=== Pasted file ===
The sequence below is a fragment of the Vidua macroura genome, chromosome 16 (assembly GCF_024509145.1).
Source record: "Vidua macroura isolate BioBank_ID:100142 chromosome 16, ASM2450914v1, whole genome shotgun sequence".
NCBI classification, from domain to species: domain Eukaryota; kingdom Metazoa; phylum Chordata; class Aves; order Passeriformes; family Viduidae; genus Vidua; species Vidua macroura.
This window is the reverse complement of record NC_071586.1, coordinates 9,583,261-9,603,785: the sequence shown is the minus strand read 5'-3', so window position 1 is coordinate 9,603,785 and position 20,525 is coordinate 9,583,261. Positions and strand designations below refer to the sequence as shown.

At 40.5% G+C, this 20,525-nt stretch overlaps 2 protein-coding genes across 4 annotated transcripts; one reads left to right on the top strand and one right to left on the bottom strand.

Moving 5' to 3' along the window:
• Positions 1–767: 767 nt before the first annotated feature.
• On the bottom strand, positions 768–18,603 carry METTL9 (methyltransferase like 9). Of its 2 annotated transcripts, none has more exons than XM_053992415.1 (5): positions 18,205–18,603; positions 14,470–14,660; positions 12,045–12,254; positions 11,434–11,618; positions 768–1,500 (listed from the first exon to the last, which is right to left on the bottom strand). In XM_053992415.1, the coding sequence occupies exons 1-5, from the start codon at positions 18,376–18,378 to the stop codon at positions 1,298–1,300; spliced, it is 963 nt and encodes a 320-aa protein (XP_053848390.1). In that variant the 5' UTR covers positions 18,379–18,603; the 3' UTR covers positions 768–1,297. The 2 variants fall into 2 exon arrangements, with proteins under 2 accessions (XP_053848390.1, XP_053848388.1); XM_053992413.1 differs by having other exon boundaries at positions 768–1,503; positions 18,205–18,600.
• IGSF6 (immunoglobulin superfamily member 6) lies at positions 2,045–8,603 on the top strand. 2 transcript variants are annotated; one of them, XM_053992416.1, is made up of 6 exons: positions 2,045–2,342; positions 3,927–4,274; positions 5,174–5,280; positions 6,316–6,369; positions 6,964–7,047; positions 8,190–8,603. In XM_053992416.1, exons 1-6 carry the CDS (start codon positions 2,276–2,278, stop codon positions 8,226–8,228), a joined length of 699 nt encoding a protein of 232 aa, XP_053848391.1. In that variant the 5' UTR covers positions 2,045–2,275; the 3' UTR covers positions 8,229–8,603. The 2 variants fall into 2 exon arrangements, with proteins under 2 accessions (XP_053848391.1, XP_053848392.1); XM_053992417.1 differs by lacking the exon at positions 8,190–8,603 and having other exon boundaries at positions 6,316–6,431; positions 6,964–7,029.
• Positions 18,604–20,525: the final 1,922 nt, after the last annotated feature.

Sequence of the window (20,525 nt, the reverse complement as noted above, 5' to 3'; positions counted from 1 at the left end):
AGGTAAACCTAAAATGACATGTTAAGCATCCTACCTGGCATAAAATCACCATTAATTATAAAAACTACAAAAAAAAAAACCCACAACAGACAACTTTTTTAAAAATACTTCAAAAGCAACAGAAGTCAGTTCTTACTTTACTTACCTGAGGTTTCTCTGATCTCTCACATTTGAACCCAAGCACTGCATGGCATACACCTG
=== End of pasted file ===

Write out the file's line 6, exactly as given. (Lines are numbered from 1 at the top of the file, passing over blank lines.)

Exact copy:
Moving 5' to 3' along the window: